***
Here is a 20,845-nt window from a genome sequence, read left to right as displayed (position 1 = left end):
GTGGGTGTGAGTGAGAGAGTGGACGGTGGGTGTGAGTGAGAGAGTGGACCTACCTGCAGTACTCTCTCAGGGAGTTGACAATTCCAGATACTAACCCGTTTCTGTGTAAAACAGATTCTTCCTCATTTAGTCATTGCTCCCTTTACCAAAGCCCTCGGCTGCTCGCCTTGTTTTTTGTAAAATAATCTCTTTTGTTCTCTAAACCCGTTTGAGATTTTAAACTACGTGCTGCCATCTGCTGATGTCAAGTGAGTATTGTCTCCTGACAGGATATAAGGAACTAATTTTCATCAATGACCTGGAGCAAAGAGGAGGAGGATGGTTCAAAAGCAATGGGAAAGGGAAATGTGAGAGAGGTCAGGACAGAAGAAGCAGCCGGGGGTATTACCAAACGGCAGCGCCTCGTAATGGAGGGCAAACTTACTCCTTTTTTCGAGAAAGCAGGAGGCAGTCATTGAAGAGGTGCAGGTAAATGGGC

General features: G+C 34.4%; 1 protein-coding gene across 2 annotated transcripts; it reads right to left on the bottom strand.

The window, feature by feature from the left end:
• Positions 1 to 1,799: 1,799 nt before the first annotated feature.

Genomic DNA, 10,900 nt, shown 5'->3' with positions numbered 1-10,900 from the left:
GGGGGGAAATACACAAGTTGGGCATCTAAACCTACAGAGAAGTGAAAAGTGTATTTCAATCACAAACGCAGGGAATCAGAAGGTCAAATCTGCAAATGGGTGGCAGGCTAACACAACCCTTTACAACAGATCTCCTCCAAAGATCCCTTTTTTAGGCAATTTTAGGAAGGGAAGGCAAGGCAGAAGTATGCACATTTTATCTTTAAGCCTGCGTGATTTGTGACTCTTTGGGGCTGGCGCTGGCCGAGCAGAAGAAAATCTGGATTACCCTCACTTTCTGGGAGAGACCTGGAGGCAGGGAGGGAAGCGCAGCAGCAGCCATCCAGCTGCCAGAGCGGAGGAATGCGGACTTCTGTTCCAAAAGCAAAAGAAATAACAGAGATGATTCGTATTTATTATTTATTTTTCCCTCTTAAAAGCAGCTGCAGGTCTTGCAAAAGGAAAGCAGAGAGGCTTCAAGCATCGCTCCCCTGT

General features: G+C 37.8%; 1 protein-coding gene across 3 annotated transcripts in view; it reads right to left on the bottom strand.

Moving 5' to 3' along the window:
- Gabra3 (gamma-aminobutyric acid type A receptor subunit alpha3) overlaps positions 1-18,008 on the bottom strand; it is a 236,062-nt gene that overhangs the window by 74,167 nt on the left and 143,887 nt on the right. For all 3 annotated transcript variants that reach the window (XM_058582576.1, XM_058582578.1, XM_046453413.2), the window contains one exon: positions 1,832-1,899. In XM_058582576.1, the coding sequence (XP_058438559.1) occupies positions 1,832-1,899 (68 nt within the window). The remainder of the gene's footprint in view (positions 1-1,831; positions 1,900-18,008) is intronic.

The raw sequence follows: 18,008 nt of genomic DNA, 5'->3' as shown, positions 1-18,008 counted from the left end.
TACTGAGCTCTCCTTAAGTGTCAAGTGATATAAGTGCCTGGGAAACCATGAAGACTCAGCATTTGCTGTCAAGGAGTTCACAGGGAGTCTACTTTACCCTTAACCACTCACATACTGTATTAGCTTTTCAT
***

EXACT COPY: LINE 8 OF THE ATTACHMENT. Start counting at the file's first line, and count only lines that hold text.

General features: G+C 37.8%; 1 protein-coding gene across 3 annotated transcripts in view; it reads right to left on the bottom strand.